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Kik CEO: The Future of Messaging Isn't Just Messaging (Q&A)

Your chat apps may soon do a lot more than deliver messages.

Kik

To build his messaging company Kik, CEO Ted Livingston is openly turning to a common — although often taboo — source of inspiration: His competition.

Livingston, who founded Waterloo-based messaging startup Kik in 2009, has been open about his plans for the company, which he hopes to turn into a messaging platform, not just a communication app. Essentially, that means he wants to build other services like games, shopping and even banking into an app people use to message their friends.

To do this, he’s following the lead of another messaging app that’s already doing something similar in China: WeChat, owned by Chinese holding company Tencent. And Livingston isn’t shy about admitting it. In fact, he wrote an entire Medium post about it last November.

On Wednesday, Kik announced it has 200 million registered users, which certainly makes it competitive — although it’s much smaller than services like WeChat, WhatsApp or Facebook Messenger. Plus, those three services report active users, not just registered users, while Kik doesn’t.

Still, Kik has some momentum. It took $38 million in new funding last fall, and has a lot of teen users — the company claims 40 percent of U.S. teenagers are active on Kik, which is how the company plans to become the “WeChat of the West,” according to Livingston.

Below is an edited transcript of our chat.

Re/code: When you say you want to be the “WeChat of the West,” what does that really mean?

Ted Livingston: The way we think about Kik is: There are three key pieces. There’s chat on one side. There are all the services on the other side, like banking, shopping and games. Then there’s the platform, which is sort of the interface between the two. So we’ve spent a lot of time iterating on the platform piece. What’s the best interface between a chat app and all the services that want to plug into it?

You’re pretty openly trying to emulate a competitor — is that a unique stance to take?

Maybe it’s unique to admit it. [Laughs] It’s not a unique reality. The unique thing about the messenger race is that everybody is learning from each other. That is the reality whether you want to admit it or not. At this point, WeChat is very dominant in China and almost nowhere in North America. Kik is very dominant in North America but almost nowhere in China. So we’re both executing a playbook, but quite isolated from each other.

Why does the WeChat model of building services into one app work so well in China, but not as well in North America?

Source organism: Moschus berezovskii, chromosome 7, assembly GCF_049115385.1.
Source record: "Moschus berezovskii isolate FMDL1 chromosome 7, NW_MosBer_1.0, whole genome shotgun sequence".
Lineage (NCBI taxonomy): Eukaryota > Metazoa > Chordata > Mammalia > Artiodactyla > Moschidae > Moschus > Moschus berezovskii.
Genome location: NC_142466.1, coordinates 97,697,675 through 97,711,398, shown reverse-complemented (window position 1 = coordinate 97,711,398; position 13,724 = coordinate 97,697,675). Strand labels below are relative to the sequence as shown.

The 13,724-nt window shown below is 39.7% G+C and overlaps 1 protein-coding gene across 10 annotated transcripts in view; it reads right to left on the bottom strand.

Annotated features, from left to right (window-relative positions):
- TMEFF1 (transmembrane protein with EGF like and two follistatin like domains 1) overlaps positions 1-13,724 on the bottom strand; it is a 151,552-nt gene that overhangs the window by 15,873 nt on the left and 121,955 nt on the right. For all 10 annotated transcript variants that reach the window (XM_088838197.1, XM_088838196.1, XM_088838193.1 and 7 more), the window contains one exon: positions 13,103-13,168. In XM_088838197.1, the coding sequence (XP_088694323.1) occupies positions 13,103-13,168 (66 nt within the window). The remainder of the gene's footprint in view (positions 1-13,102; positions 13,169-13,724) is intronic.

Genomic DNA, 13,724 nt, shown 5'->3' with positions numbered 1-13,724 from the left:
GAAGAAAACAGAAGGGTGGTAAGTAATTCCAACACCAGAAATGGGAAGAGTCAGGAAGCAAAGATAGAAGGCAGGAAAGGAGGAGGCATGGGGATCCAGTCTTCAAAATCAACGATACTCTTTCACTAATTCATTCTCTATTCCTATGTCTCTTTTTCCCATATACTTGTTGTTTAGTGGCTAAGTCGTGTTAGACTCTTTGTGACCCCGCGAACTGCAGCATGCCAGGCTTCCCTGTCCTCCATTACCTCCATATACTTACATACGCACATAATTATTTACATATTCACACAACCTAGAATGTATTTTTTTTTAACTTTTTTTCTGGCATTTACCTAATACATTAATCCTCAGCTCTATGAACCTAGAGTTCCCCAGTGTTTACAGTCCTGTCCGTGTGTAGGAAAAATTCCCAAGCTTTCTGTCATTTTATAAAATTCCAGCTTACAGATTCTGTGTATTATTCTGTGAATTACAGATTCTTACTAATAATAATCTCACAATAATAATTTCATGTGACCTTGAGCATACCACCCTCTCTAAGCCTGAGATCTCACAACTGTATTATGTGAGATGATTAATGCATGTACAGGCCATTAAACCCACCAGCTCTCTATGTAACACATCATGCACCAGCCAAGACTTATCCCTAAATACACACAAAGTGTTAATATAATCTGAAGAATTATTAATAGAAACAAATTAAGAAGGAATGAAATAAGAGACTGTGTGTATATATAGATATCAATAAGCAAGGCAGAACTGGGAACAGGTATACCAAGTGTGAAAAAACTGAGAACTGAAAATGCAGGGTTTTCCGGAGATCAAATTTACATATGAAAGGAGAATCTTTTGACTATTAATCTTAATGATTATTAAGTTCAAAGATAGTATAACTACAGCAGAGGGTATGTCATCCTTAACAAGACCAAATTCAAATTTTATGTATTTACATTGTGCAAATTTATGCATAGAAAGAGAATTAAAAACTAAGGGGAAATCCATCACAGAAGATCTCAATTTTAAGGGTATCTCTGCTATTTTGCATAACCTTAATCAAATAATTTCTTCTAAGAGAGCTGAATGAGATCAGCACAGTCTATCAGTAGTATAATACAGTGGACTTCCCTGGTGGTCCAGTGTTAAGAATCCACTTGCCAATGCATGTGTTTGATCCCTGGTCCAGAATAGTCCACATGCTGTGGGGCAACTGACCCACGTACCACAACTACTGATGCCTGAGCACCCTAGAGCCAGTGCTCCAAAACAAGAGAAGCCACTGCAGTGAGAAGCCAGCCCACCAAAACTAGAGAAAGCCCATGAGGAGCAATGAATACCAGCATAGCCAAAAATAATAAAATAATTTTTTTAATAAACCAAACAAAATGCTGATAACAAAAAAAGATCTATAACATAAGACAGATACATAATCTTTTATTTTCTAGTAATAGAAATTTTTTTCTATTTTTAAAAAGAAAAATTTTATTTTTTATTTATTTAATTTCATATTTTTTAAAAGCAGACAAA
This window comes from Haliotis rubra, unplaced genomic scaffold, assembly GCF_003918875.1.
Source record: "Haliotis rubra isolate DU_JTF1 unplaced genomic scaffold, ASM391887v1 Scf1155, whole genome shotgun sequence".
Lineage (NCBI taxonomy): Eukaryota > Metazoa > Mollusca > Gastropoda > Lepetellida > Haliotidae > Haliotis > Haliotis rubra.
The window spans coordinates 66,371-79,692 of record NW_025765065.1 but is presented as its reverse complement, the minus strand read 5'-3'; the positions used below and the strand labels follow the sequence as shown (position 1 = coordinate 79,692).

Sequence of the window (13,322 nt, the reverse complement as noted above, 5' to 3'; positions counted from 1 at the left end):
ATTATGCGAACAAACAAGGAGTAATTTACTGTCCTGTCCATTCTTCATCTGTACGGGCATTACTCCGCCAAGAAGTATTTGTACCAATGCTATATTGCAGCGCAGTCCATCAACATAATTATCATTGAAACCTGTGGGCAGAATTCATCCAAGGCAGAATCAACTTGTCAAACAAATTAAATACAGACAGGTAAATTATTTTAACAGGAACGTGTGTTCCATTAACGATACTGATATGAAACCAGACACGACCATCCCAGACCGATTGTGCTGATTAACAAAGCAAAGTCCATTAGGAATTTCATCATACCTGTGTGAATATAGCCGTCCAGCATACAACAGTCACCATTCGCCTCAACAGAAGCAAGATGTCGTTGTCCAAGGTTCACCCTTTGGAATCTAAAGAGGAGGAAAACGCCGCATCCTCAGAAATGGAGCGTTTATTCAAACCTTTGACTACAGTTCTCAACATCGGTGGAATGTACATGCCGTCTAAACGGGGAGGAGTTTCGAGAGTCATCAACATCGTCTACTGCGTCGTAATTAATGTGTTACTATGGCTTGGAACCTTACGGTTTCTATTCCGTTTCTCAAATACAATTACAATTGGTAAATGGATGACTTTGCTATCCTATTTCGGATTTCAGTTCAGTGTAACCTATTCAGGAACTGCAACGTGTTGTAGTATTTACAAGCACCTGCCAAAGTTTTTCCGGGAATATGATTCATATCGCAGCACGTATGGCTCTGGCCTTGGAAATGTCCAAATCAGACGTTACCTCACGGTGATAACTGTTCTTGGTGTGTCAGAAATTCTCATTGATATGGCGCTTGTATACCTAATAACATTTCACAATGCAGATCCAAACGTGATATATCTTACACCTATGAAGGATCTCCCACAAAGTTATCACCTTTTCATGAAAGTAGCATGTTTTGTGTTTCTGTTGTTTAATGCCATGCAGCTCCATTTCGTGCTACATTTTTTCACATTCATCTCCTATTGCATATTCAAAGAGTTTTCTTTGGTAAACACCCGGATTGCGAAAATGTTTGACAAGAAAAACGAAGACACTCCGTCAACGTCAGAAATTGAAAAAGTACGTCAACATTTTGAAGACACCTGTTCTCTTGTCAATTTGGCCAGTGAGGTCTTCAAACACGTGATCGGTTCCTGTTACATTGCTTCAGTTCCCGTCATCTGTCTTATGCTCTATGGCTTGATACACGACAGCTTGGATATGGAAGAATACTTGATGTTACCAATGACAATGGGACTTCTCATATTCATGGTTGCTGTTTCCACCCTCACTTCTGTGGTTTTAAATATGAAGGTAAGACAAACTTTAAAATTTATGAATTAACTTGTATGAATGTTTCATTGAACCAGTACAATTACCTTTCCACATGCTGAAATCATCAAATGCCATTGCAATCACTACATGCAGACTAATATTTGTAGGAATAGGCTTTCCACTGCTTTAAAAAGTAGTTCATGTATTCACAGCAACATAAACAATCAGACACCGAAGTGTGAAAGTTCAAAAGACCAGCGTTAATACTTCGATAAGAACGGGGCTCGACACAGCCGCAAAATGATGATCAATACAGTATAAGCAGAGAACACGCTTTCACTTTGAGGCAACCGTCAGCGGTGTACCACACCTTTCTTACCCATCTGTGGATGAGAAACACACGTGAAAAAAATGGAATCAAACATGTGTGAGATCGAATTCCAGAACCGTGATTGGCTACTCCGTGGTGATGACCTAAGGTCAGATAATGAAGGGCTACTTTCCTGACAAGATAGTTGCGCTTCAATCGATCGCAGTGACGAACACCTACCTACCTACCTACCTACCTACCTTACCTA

I think messaging in general has been much slower to take off in the West. The biggest reason for that is we already had SMS [text messaging] for free. That was one of the big advantages of WhatsApp in Europe and Africa, and WeChat in Asia where SMS is actually very expensive. The value proposition of “SMS for free” was very attractive [overseas].

The idea of a messaging platform has been much slower as well. All these consumers in China are coming online for the first time through their phones. The first app they pick is chat, and they pick their banking, shopping and gaming from there.

Compare that to the West, where people already know where they want to bank and shop and do all these things. That’s why we’re really focused on youth. Youth are the only demographic in the West who are coming online for the first time through their phones just like everybody is in China.

It seems like other companies like Facebook and Snapchat are trying to do something similar — build extra services into an app primarily used for messaging. Is this idea catching on in the industry?

It’s definitely a trend in the industry. When I read pieces about David Marcus [head of messaging products at Facebook], or I see what Snapchat is launching, everybody is moving toward this “chat as a platform” model. This is something we’ve been focused on [since 2011]. It’s just that recently, the simplest way to explain it has been to use WeChat as an example. It’s taken a long time to find the best way that services can be integrated into chat.

Is it scary or exciting to see Facebook and Snapchat trying to do the same kinds of things you’d like to do?

I think it’s both. On one side, if nobody’s following you, you’re probably going in the wrong direction. On the other side, we’ve been doing this longer than anybody and it’s now a race to get to the finish before anybody else. And we’re racing some of the top companies in the world.

This article originally appeared on Recode.net.

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